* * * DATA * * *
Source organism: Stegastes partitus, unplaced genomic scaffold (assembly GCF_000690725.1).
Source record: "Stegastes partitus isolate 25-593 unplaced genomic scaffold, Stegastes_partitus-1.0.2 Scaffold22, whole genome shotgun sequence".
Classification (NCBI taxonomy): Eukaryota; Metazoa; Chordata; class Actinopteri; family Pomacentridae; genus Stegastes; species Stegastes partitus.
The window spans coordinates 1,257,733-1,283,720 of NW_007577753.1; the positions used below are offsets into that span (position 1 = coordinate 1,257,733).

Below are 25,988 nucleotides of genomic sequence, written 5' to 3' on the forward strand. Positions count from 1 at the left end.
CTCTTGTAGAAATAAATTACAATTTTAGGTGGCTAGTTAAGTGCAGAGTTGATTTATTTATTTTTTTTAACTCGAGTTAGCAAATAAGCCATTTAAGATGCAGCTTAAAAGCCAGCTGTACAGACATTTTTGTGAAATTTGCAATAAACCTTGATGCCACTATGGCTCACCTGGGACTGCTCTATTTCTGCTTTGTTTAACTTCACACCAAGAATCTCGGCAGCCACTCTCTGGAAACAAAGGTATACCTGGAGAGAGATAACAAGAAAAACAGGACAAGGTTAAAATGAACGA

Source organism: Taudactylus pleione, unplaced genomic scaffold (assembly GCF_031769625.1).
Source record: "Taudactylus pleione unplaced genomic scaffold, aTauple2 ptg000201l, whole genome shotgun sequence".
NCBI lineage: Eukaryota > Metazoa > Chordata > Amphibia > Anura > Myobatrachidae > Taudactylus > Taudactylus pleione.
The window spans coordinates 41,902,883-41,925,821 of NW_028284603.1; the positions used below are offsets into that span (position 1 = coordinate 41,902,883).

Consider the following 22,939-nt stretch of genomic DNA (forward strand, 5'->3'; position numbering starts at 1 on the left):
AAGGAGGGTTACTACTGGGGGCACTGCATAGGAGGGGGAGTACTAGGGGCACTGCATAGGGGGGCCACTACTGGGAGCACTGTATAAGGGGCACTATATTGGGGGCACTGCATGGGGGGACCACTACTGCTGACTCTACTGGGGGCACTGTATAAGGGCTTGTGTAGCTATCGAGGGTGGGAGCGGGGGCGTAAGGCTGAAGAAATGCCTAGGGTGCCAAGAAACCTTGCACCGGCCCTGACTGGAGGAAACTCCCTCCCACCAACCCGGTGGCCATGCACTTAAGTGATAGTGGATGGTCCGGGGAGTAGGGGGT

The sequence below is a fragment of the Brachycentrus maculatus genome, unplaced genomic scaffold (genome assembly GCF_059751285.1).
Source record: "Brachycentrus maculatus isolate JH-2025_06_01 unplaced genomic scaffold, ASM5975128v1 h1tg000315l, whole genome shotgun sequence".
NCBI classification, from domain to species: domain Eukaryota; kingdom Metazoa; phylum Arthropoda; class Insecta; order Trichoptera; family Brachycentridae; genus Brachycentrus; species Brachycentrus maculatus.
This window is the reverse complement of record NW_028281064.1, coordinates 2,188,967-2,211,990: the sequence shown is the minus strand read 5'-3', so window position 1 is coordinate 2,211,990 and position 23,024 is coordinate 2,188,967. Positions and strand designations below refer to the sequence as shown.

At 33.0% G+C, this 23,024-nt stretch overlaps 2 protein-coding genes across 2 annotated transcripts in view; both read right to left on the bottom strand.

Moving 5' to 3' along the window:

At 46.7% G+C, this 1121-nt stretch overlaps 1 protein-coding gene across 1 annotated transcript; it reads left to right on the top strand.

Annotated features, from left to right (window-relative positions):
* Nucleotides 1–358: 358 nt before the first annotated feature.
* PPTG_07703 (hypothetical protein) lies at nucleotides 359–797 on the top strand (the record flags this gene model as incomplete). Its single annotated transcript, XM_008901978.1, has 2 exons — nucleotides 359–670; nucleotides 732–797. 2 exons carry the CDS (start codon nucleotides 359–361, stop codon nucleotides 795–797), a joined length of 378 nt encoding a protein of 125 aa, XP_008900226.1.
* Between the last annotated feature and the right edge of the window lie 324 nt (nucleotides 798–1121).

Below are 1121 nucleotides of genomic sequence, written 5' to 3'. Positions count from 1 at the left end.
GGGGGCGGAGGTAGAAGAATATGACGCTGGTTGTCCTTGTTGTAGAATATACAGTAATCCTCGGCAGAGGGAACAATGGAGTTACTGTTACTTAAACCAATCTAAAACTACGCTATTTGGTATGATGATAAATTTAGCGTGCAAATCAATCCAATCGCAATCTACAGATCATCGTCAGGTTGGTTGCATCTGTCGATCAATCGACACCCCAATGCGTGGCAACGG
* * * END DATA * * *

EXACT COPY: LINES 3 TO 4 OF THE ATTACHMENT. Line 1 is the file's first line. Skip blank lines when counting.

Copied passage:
Classification (NCBI taxonomy): Eukaryota; Metazoa; Chordata; class Actinopteri; family Pomacentridae; genus Stegastes; species Stegastes partitus.
The window spans coordinates 1,257,733-1,283,720 of NW_007577753.1; the positions used below are offsets into that span (position 1 = coordinate 1,257,733).